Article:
Spain’s Zara leans less on its home country for profit, more on its citizens for jobs

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The numbers: ”Satisfactory,” according to Inditex executives. Net profit in the Spanish retailer’s fiscal first half (the six months to July) rose by 1%, to €951 million ($1.3 billion). Analysts expected a small decline. Markets cheered the results; the company’s share price flirted with all-time highs at the open.

The takeaway: The owner of Zara continues to reduce its exposure to the weak Spanish economy, which now accounts for 19% of group sales, down from 22% in the same period last year. The company opened 95 stores in 40 different countries over the past six months. Chief executive Pablo Isla touted the company’s “global multi-concept, multi-channel growth” as its main source of strength, highlighting the start of online sales in Russia in August and the expansion of its flagship Zara store in Beijing, which now covers a whopping 3,500 square meters (37,674 square feet).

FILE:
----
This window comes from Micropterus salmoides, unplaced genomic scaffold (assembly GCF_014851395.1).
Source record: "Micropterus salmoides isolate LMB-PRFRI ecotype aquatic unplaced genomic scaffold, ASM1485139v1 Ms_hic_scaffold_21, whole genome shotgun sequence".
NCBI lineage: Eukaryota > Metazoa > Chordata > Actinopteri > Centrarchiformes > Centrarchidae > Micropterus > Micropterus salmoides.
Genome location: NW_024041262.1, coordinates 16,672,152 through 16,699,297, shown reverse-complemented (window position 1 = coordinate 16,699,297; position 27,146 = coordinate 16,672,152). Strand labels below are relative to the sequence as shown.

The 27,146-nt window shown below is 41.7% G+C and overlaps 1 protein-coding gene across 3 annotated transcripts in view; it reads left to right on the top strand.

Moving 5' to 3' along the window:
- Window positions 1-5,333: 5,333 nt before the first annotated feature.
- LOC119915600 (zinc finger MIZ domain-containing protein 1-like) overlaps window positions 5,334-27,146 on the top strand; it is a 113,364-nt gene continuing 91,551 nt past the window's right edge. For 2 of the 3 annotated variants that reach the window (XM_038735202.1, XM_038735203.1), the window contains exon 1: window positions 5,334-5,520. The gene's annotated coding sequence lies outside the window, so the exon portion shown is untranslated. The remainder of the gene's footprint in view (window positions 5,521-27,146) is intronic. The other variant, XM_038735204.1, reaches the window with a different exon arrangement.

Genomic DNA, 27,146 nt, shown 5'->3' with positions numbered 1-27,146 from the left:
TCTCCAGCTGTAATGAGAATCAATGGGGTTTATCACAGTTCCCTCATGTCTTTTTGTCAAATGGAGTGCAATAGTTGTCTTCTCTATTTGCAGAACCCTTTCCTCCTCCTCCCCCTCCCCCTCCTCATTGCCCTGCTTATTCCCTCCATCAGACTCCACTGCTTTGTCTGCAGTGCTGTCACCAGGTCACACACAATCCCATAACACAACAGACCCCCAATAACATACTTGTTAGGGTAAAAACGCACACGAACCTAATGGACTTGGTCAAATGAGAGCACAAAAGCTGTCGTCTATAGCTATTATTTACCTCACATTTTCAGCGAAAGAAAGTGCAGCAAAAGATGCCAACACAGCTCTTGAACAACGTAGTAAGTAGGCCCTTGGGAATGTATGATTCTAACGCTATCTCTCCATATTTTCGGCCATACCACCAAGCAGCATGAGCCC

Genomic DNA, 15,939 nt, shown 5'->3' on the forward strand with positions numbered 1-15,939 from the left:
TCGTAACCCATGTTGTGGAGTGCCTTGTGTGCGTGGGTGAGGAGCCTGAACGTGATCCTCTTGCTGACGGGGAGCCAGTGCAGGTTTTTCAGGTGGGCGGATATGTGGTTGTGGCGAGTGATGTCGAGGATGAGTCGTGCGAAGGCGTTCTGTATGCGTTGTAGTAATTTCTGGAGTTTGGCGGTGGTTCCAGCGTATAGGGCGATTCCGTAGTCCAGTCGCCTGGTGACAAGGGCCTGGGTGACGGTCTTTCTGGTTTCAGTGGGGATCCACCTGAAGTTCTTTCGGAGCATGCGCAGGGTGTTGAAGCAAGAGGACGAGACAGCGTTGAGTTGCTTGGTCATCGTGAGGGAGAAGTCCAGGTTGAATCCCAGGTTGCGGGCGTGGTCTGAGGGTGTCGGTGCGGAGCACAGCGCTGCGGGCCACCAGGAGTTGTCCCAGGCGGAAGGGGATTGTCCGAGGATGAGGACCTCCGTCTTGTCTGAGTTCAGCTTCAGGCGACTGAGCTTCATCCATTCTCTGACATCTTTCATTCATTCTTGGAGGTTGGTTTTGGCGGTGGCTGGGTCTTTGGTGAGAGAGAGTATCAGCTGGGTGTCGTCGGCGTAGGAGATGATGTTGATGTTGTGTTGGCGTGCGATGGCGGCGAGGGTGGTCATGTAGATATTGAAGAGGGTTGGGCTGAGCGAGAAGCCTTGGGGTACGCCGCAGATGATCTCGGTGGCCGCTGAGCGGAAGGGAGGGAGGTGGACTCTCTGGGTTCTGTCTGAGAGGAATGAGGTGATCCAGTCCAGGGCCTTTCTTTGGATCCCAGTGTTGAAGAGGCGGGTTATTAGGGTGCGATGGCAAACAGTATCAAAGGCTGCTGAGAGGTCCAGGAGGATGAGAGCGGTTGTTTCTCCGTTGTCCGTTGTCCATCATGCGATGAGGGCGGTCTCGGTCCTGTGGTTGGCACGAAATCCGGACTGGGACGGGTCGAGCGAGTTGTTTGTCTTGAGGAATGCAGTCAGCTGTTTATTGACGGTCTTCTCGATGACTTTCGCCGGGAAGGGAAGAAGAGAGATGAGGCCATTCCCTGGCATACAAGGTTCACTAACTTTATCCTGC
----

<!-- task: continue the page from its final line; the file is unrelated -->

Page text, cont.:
What’s interesting: Inditex may be less keen on Spain as a sales venue, but the fast-fashion pioneer relies on its home country as a production base more than ever. It has spent €450 million on bolstering its operations in Spain so far this year, creating 1,500 sorely needed jobs in a country with a 26% unemployment rate. And although Isla says the company’s global footprint makes it “not a very good macro proxy” for the Spanish economy, the chief executive told analysts on a conference call that he sensed better times ahead for Spain: “What I can tell you is that some indicators are starting to show signs of a recovery in the Spanish economy. Yes, that is the case.”